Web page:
The Archive Host
Serialization is wrapped through the Serialization::IArchiveHost interface, and wraps the ability to load/save from various formats with relative ease. This serialization approach always assumes that a native representation of the object we want to serialize is available. This is achieved by assuming that a Serialize (Serialization::IArchive&) function exists in each object we want to serialize, and will otherwise throw a compiler error.
For an example of how to load JSON from a buffer, see Serialization::IArchiveHost::LoadJsonBuffer. Similarly, we can also save to disk with almost identical code by calling Serialization::IArchiveHost::SaveJsonFile.
Control sequences are put as a prefix to the label of the property, i.e. third argument for the archive. Multiple control characters can be put together to combine their effects.
|!||Read only field||Prevents user from changing the value of the property. Non-recursive.|
Inline property on the same line as name of the structure root.
|^^||Inline in front of a name||Inline property in the way that is placed before the name of the parent structure. Useful to add checkboxes before name.|
|<||Expand value field||Expand value part of the property to occupy all available space (usually taking free space)|
|>||Contract value field||Reduces width of the value field to its minimal value. Useful to restrict width of inline fields.|
|>N>||Limit field width to N pixels||Useful for finer control over UI look. Not recommended for use outside of editor.|
|+||Expand row by default.||Can be used to control which structures/containers are expanded by default or not.|
Use this only when you need per-item control, otherwise QPropertyTree::setExpandLevels is a better option.
|[S]||Apply S control characters to children.||This allows to apply a control character to children properties. Especially useful with containers.|
There are two kinds of decorators:
- Wrappers that take the original value and implement a custom serialization function to do some two-way transformation over it
For example: Serialization/Math.h contains Serialization::RadiansAsDeg(float&) that allows to store and edit angles in radians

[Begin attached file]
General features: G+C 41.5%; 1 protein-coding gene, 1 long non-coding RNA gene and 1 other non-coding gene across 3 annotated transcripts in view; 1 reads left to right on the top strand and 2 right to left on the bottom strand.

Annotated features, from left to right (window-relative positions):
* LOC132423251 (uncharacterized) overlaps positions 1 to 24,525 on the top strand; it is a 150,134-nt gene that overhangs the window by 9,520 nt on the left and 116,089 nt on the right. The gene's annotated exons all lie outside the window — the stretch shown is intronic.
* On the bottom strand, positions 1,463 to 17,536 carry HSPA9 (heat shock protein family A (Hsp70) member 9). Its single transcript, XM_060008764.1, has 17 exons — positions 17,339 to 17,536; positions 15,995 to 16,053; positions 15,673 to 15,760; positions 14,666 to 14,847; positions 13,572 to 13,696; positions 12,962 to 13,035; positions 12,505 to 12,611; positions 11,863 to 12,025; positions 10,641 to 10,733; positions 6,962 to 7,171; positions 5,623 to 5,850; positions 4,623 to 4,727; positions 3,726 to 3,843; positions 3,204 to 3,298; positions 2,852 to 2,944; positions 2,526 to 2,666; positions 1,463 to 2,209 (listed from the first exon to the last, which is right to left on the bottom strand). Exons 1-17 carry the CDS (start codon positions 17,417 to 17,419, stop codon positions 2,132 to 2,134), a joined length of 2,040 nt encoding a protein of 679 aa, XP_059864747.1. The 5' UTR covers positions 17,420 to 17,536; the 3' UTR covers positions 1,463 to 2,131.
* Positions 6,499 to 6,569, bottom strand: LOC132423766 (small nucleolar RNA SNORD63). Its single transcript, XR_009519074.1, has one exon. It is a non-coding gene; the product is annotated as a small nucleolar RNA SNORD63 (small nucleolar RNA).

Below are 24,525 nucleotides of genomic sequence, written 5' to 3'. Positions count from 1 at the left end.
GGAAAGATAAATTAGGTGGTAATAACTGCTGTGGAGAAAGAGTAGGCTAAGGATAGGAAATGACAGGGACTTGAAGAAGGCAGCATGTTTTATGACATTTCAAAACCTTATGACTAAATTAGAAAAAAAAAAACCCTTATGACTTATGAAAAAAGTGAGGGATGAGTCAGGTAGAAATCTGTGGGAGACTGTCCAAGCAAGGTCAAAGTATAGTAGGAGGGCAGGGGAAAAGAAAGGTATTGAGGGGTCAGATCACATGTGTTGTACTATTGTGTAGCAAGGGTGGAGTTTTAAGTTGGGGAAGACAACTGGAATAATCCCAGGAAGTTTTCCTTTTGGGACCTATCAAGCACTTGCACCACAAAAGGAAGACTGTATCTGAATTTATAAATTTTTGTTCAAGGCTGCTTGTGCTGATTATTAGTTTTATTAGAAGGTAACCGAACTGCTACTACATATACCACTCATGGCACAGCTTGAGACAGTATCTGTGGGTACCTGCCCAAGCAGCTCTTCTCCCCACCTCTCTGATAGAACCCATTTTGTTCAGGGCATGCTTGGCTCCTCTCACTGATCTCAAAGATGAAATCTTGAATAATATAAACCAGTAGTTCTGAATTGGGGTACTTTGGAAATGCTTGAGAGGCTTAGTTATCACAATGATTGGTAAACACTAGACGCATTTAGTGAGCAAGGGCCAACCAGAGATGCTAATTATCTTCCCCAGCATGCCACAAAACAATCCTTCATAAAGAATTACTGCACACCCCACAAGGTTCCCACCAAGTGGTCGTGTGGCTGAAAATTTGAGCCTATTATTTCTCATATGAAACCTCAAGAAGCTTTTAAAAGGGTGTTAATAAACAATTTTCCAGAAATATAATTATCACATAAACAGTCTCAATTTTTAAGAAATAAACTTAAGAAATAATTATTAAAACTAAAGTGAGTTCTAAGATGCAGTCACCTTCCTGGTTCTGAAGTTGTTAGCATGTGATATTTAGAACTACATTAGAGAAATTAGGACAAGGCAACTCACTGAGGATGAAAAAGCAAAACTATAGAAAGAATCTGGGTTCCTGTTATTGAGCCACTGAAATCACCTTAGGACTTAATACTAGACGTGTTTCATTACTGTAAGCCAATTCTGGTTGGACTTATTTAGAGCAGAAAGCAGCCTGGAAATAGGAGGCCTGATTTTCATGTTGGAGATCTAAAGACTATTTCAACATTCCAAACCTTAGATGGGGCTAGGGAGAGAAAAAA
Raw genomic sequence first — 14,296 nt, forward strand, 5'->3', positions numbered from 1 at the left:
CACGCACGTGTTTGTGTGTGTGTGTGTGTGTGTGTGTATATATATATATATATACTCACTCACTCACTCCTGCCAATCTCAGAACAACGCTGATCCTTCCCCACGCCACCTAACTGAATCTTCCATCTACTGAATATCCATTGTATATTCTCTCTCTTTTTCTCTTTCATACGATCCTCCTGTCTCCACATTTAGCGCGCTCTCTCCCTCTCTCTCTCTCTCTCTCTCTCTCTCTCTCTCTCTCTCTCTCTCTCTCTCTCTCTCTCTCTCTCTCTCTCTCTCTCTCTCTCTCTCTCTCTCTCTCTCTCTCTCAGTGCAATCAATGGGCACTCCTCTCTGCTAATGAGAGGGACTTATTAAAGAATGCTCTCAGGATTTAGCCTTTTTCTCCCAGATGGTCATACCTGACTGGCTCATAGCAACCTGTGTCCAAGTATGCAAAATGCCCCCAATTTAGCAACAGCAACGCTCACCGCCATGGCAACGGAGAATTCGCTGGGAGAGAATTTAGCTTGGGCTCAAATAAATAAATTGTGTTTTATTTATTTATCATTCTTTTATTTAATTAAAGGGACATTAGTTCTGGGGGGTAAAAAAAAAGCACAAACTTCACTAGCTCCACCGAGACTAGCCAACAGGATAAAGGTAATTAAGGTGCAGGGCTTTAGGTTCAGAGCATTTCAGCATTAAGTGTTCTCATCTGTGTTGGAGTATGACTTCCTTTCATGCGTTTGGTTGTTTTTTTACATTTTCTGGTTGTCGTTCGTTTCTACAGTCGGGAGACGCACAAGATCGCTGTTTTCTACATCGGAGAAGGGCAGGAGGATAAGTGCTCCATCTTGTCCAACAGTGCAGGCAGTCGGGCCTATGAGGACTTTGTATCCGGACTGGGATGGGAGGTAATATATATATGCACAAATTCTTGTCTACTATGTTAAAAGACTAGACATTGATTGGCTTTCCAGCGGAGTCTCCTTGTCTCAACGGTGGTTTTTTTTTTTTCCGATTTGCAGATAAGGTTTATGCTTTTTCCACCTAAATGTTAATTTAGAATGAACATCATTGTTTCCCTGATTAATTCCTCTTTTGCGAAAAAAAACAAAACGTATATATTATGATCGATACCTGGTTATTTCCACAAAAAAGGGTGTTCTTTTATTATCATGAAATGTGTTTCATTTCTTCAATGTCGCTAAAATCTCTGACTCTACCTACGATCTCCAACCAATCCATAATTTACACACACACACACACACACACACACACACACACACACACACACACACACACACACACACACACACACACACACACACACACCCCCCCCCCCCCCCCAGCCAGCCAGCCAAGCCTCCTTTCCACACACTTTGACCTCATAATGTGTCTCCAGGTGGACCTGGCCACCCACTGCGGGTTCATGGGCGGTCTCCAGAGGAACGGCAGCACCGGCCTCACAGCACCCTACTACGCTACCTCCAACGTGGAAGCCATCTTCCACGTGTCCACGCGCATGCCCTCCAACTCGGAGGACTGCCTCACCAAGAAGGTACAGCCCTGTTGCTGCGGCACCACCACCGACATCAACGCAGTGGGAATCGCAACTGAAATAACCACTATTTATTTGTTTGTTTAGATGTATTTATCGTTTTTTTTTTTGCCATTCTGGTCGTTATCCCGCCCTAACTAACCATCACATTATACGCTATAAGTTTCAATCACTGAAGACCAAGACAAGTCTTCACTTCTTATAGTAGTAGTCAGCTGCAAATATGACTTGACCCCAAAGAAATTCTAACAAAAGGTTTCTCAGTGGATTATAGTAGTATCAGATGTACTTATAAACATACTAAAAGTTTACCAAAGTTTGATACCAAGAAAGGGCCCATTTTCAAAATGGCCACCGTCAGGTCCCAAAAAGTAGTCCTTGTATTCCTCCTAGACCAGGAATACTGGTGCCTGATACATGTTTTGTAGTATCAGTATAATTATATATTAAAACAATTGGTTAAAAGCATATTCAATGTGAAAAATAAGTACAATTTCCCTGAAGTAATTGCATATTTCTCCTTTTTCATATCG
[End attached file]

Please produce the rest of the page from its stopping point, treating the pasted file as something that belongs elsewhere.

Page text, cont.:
- Wrappers that do no transformation but their type is used to select custom property implementation in the PropertyTree
An example of such a wrapper would be all Resource Selectors.
|Decorator||Purpose||Defined for types||Context needed|
|AnimationPath||Selection UI for full animation path.|
Any string-like type, like:
|CharacterPath||UI: browse for character path (cdf)|
|CharacterPhysicsPath||UI: browse for character .phys-file.|
|CharacterRigPath||UI: browse for .rig files.|
|SkeletonPath||UI: browse for .chr/.skel files.|
|JointName||UI: list of character joints||ICharacterInstance*|
|AttachmentName||UI: list of character attachments||ICharacterInstance*|
|SoundName||UI: list of sounds|
|ParticleName||UI: particle effect selection|
|RadiansAsDeg||Edit/store radians as degrees|
|Range||Sets soft/hard limits for numeric value and provides slider UI||Numeric types.|
|Callback||Provides per-property callback function|
See Adding Callbacks to PropertyTree
|All types apart from compound ones (structs and containers)|
Example of usage
The signature of Serialize method is fixed and this may prevent you from passing additional arguments into nested Serialize methods. To resolve this issue, Serialization Contexts were introduced.
By providing Serialization Context you can pass a pointer of a specific type, to nested Serialize calls. For example:
Contexts are organized into linked lists and nodes are stored on stack (withing SContext instance).
You can have multiple contexts. If you provide multiple instances of the same type, the innermost context will be retrieved.
You may also use contexts with a PropertyTree without modyfing existing serialization code. The easiest way to do it is to use CContextList (QPropertyTree/ContextList.h):
This concludes the article on Yasli-based Serialization to/from JSON and XML. You may be interested in: